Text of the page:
Rejecting the neoliberal idea of maximal productivity

Matthew 12

I was in church yesterday when this passage from the gospel of Matthew was preached by John Rowley, a man for which I have the utmost respect. John’s a retired engineer who is an associate vicar in our parish. He was talking about the importance of work, of craft, but also of the spirit of the Sabbath.

What really struck me, as I sat helping with the A/V for the service, was that as a society we tend to focus on the letter rather than the spirit of the law. And by ‘the law’ I mean not only the law of the land, but the kind of implicitly contracts that bind our working lives. No matter what your religious beliefs and affiliations, it’s pretty clear that working continually without rest is good for neither the individual nor society. Productivity has to have a point to it.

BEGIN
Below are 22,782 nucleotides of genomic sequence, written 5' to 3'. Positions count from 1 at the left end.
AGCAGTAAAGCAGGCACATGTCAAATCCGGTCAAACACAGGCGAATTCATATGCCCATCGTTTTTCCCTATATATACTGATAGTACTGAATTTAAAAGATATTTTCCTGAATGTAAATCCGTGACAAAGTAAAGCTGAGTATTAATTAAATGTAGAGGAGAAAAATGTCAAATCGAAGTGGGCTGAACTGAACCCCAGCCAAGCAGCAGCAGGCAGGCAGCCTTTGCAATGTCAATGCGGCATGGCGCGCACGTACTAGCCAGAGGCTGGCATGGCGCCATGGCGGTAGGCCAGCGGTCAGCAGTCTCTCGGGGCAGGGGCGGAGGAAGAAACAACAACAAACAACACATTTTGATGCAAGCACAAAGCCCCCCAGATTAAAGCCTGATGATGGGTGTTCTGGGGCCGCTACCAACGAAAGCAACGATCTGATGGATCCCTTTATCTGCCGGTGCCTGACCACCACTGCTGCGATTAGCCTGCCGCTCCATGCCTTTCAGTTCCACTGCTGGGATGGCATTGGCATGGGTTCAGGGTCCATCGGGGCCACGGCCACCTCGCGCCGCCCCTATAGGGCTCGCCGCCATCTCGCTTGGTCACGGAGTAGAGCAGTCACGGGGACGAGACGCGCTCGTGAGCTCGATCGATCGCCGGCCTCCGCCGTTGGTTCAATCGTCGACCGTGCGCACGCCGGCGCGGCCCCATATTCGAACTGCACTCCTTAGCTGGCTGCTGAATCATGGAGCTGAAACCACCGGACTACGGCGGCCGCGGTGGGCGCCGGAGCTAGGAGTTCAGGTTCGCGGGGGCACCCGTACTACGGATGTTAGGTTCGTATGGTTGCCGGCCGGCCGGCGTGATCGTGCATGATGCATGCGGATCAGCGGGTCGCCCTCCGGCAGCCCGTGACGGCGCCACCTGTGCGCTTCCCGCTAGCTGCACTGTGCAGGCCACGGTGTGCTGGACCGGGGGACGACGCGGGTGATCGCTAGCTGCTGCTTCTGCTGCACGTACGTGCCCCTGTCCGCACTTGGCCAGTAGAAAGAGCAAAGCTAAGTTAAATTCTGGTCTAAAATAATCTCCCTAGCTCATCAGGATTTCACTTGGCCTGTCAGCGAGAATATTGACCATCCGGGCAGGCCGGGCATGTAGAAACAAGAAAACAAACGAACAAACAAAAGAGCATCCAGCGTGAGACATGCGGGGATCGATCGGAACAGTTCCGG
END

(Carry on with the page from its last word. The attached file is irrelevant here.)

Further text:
Today is a Bank Holiday in England, a day of rest for most people, where they get a chance to do all of the things they’ve been meaning to do up to that point. For some, that’s a bit of DIY, for others it’s spending more time with their children, for others (like me!) it’s a great chance to catch up with some reading. 

There’ll always be people looking to treat others as ends rather than means. Those who say that the workforce has too many holidays, too many benefits, that this generation ‘has it easy’. These kind of people see human work as something that can be ‘mined’ or ‘farmed’ for maximum profit. We should be rising up in solidarity against such mindsets and approaches. 

I’m fortunate to have been able to create a situation for myself where I can choose to work four days a week. So, for me, this is just another four day week, but with the ‘day off’ being a Monday rather than a Friday. Despite that, I still find there to be something a little sacred about the idea of Bank Holiday. Perhaps it’s the idea of everyone (or most people) being off work together. Perhaps it’s just the notion of a ‘bonus day’. Whatever it is, I think we should value this time and explicitly not seek to make it maximally productive.

Whatever that means.